7.11.2010

disaster capitalism is all around us (updated)

We're seeing disaster capitalism all around us, and it scares the hell out of me.

The tiny minority that autocratically makes decisions for the rest of us is using the banking and credit crisis that they created as a vehicle to carry in their right-wing agenda. History shows this will only further weaken the economies they claim to be assisting. That has been proven over and over again. But no matter, because these changes will further their real goals: a crippled public sector, smaller government helping fewer people, and an increase in wealth for the already rich.

I find this "austerity" - the wholesale slashing of public budgets - deeply frightening. People are being told that half their pensions have vanished into thin air. Being told they must survive on half their income. Social welfare benefits like child care and decent pensions, hard won over decades, are decimated in moments.

This is what the G8/G20 summit was about. Little wonder it was accompanied by the biggest show of police strength in Canadian history, as world leaders fear they'll be confronted by the kind of resistance occurring in Greece and in Spain.

If you've read Naomi Klein's The Shock Doctrine, you know what I'm talking about. If you haven't, you can watch videos from the "Shout Out For Global Justice" event that took place at Massey Hall on the eve of the G20 weekend. Rabble has video of almost every speaker. John Hilary, who spoke directly about the economic violence raining down on people all over the globe, is here.

I find the whole "austerity" agenda incredibly scary, frustrating and depressing. It is bad enough to live in a world where labour is socialized but profit is privatized. But the socialization of risk simply outrages me. Free marketeers plunge the global economic system into chaos, then working class and poor people are made to pay for it, either through outright bailouts, as in the US, or by slashing social budgets, as we are seeing all through Europe and will undoubtedly see here, too. (It has been happening in Canada in piecemeal fashion, for many years - not one giant cut but a steady chipping away.) The multi-million dollar bonuses don't stop. CEO salaries don't get slashed. No one pays but the workers and the poor.

I wouldn't feel quite as awful if I saw the potential in Canada for the general strikes and mass uprisings that have been happening in Greece, and now Spain. Or the kind of massive, spontaneous street marches you see in France whenever benefits are threatened. It would still be scary and depressing, but at least I would feel hopeful. But here in North America, we are sheep ready for slaughter.

From The Guardian:
The European right is capitalising on a crisis

Eurozone governments and European authorities are using the economy to justify pushing through rightwing policy changes

One thing should be made clear about the situation in the eurozone economies that is not clear at all if we rely on most of the news reports. This is not a situation where countries face a "dilemma" because they have overspent and piled up too much public debt. They do not face "tough choices" that will force them to cut spending and raise taxes while the economy is weak or in recession, in order to "satisfy financial markets".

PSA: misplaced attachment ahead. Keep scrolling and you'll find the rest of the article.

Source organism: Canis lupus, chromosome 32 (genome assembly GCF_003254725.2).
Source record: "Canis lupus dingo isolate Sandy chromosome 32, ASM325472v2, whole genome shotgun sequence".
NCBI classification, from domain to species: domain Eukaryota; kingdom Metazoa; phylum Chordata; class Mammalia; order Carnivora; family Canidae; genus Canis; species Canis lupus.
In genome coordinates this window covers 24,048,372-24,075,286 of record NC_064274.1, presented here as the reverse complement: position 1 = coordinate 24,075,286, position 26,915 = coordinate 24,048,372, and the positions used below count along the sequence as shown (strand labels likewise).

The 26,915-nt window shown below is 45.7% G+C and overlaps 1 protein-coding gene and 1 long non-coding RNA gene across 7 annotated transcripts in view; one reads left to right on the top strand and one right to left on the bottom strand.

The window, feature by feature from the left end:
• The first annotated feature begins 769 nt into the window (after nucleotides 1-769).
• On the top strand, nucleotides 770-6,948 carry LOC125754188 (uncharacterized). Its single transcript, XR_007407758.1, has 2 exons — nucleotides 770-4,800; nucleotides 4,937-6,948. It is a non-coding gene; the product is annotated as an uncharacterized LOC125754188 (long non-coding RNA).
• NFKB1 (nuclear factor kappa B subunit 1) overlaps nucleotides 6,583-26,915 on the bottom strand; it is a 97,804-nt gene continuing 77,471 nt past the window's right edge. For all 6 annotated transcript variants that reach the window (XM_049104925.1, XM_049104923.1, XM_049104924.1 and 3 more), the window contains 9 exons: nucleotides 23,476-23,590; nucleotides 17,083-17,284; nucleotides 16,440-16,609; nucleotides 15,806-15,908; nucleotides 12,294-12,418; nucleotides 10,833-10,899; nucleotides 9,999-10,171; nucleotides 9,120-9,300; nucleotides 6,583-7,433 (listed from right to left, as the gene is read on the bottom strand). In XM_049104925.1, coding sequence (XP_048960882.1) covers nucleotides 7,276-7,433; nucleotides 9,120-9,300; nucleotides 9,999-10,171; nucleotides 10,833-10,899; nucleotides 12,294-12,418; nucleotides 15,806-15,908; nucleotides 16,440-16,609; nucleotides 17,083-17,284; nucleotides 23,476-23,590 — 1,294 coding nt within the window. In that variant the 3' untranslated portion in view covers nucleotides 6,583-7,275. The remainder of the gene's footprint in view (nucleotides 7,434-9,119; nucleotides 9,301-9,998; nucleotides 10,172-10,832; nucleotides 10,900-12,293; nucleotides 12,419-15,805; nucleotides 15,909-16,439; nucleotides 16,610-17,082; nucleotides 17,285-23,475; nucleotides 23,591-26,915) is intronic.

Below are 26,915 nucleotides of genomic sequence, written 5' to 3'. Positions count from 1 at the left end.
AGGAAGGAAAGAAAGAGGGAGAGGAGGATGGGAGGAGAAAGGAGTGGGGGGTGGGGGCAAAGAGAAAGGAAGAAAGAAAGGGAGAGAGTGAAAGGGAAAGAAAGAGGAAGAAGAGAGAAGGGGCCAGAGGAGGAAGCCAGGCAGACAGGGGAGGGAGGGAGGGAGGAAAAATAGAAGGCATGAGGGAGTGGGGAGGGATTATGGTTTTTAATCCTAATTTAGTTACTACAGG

What is really going on is that powerful interests within these countries – including Spain, Greece, Ireland and Portugal – are taking advantage of the situation to make the changes that they want. Perhaps even more importantly, the European authorities – including the European commission, the European central bank and the IMF – who are holding the purse strings of any bailout funds, are even more committed than the national governments to rightwing policy changes. And they are further removed from any accountability to any electorate.

. . . .

Unless the goal is to reduce wages and benefits in the public sector, weaken labour, redistribute income upward and reduce the size of government, then there is no time like the present to push these things through. We have a similar, although not yet as severe political problem, in the United States: deficit hawks are mounting a campaign to cut social security, even though it can make all promised payments for the next 33 years.

Ironically, the people who want to take advantage of the "crisis" in Spain are actually increasing the risk of more serious debt problems, since the debt burden will rise if the economy lapses into recession or years of stagnation because of their fiscal tightening measures. But they are willing to take these risks in order to accomplish their political objectives.

Read it here.

* * * *

In the past week or so, I've read two excellent posts linking the police state outside the G20 summit with the agenda inside it. Now I can't find either one! If this rings a bell for anyone, please send me the link or post it in comments and I will include it in this post. Thanks.

14 comments:

Nitangae said...

All my favorite bloggers are depressed and frightened. I am also depressed and frightened. I think the G20 in Toronto was actually quite brilliantly handled - they found a city where the premier is Liberal and the mayor is (or was - I think he left the party) NDP. The response of the opposition was thus too concerned with wasteful spending and not enough concerned with basic human rights and free expression.